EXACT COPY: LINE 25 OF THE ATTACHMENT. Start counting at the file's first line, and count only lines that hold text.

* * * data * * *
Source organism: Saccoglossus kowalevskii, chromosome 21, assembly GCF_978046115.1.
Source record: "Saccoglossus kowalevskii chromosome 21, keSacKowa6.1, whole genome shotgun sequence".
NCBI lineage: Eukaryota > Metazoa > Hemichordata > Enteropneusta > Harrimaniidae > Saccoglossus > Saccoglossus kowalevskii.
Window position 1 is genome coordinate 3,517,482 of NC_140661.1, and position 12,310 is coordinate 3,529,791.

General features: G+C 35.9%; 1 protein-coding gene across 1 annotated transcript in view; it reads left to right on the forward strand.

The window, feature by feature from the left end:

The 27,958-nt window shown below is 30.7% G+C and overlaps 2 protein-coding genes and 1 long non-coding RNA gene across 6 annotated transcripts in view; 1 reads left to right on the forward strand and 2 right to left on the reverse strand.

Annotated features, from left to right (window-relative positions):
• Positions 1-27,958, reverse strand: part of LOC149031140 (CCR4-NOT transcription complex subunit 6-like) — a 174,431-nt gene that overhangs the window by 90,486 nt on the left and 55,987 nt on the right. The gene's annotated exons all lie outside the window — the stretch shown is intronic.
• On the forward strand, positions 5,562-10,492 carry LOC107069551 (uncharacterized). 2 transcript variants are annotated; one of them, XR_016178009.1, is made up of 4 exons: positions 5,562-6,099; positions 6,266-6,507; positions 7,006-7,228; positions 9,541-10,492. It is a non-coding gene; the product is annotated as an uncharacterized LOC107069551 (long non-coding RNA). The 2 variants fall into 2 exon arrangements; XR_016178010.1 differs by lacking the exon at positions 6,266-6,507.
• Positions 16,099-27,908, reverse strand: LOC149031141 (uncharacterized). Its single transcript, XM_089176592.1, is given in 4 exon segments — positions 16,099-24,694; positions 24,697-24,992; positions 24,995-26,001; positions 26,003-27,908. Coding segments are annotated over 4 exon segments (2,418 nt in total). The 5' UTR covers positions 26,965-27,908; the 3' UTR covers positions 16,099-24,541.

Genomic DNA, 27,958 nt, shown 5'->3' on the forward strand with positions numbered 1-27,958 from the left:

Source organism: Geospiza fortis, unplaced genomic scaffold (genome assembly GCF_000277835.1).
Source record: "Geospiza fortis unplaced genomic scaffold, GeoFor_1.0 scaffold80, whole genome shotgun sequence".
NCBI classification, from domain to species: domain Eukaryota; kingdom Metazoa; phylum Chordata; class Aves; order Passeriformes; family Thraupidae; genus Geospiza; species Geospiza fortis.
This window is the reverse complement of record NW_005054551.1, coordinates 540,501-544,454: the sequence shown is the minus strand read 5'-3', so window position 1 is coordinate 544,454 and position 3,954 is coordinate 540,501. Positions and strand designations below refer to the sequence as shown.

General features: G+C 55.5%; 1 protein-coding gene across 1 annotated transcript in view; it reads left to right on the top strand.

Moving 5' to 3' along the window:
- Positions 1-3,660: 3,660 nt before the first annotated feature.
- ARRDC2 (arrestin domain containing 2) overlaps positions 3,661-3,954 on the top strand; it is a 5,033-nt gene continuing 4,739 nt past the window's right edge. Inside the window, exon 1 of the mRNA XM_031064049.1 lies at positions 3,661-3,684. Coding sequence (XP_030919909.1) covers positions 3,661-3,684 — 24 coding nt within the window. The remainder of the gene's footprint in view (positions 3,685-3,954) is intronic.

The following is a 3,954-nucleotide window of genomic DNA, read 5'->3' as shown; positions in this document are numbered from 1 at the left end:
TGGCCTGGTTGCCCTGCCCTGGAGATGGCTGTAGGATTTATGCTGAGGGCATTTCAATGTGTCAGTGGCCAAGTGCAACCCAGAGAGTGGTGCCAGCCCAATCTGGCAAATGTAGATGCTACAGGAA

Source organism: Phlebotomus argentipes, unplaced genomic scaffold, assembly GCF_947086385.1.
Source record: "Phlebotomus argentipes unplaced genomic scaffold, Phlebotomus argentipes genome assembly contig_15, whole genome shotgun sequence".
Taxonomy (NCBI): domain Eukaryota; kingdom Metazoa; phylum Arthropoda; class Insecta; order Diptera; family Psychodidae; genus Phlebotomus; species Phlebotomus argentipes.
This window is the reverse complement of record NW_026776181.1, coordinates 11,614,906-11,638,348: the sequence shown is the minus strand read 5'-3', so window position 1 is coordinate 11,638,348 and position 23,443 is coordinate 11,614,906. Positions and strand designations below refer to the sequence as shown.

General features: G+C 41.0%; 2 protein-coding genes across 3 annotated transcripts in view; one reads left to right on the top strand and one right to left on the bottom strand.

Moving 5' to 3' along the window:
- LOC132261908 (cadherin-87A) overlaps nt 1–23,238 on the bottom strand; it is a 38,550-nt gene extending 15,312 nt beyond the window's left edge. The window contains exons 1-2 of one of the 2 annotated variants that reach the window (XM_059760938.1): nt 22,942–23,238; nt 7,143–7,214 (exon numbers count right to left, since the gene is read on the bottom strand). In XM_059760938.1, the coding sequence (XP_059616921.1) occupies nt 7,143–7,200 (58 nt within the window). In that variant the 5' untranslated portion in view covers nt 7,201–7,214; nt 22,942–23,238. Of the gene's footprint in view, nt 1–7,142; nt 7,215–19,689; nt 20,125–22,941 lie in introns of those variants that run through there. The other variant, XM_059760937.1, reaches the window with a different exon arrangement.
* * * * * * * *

Taxonomy (NCBI): domain Eukaryota; kingdom Metazoa; phylum Arthropoda; class Insecta; order Diptera; family Psychodidae; genus Phlebotomus; species Phlebotomus argentipes.